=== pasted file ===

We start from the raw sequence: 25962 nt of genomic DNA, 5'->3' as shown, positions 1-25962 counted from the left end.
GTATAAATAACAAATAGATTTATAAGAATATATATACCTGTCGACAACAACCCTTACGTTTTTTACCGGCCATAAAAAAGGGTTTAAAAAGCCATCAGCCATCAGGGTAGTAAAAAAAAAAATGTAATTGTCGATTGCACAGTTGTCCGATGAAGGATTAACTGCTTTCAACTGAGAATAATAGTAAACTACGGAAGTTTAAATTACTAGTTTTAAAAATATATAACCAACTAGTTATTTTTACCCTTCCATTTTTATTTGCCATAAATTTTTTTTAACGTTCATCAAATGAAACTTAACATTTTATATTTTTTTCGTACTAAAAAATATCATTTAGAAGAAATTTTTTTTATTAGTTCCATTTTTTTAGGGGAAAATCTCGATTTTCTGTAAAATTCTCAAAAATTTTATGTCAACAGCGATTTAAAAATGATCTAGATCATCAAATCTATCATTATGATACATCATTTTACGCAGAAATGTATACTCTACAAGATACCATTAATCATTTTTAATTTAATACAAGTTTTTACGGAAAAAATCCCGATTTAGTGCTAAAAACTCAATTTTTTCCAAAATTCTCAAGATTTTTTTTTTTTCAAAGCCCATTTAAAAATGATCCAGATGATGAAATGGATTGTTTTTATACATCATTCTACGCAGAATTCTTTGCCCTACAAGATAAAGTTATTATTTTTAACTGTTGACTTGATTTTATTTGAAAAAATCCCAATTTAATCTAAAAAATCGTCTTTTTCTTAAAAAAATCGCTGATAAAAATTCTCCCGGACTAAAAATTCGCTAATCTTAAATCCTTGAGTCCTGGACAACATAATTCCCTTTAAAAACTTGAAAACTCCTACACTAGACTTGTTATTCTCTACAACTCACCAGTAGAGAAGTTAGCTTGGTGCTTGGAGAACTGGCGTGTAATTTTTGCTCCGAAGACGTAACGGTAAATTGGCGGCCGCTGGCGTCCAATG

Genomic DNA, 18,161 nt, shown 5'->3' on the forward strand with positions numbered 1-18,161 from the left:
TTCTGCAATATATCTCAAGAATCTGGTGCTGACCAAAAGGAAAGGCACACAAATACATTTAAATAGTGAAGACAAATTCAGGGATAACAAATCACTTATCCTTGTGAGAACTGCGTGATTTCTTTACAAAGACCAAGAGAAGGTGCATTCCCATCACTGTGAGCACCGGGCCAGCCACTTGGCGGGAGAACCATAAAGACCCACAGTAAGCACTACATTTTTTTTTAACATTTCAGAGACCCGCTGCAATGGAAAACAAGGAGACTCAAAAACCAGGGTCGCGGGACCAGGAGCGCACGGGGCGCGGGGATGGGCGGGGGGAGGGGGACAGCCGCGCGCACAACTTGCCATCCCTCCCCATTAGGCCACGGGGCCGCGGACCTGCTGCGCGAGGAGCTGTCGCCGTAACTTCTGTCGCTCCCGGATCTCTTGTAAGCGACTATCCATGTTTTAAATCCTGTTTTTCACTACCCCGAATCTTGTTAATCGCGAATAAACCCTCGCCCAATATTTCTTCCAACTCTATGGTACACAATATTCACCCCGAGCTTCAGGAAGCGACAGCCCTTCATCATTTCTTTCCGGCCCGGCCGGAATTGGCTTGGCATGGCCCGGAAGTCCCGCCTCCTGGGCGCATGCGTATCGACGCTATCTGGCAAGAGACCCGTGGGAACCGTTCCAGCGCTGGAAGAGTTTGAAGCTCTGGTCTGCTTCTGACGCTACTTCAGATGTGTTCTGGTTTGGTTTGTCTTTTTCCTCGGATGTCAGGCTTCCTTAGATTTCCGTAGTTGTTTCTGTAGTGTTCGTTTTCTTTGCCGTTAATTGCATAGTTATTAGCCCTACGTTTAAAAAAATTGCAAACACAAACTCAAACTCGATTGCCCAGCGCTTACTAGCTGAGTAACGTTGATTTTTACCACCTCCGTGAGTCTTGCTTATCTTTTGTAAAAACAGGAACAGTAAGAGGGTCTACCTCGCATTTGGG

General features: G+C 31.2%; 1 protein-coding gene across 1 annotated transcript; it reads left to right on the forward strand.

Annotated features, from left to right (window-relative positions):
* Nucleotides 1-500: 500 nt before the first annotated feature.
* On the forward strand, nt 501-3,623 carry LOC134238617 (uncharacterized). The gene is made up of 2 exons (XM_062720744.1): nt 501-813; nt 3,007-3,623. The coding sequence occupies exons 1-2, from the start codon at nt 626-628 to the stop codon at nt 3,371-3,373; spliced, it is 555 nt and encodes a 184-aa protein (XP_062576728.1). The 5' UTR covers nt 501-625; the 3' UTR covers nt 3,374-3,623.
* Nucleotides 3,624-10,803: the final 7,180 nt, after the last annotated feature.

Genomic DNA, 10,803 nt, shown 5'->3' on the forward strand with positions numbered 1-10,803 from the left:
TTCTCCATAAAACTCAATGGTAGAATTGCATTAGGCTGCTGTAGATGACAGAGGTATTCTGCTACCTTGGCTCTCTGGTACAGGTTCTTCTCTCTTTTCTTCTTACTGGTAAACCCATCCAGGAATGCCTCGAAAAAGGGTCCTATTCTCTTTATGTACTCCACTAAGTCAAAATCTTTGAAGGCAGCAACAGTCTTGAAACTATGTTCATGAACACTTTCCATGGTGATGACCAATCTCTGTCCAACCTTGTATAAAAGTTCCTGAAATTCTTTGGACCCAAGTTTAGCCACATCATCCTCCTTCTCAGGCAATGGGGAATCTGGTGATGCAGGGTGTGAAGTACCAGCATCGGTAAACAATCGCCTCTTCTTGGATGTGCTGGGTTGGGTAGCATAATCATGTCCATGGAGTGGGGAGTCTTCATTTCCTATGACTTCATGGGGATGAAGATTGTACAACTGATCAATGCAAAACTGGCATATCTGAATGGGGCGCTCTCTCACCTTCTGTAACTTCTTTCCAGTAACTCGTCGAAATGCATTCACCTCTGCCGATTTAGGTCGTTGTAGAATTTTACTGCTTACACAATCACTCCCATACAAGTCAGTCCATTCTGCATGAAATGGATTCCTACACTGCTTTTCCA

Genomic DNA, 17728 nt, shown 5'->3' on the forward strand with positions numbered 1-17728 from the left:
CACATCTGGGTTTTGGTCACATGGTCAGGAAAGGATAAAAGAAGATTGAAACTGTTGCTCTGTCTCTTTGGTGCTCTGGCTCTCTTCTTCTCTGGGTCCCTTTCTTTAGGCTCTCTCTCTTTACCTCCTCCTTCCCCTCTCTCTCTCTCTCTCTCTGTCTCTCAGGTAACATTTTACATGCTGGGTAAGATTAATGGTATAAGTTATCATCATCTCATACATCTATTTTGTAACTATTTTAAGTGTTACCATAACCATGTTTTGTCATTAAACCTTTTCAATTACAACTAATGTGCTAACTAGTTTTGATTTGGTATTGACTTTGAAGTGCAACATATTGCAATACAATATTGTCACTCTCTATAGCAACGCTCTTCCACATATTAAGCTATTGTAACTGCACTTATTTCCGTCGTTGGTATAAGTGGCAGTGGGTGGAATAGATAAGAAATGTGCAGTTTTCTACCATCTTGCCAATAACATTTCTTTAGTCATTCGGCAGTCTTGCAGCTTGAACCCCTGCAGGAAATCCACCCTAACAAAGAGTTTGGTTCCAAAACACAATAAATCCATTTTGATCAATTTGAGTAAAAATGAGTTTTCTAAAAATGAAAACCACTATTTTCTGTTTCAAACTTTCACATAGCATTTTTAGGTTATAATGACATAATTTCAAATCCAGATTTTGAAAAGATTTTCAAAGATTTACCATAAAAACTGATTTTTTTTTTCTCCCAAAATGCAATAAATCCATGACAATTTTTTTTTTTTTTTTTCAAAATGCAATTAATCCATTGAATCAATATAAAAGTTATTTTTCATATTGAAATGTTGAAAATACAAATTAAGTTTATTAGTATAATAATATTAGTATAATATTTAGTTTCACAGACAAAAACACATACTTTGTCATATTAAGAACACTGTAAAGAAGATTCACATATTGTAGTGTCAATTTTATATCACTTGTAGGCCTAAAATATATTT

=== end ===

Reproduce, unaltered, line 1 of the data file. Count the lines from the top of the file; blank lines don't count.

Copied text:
We start from the raw sequence: 25962 nt of genomic DNA, 5'->3' as shown, positions 1-25962 counted from the left end.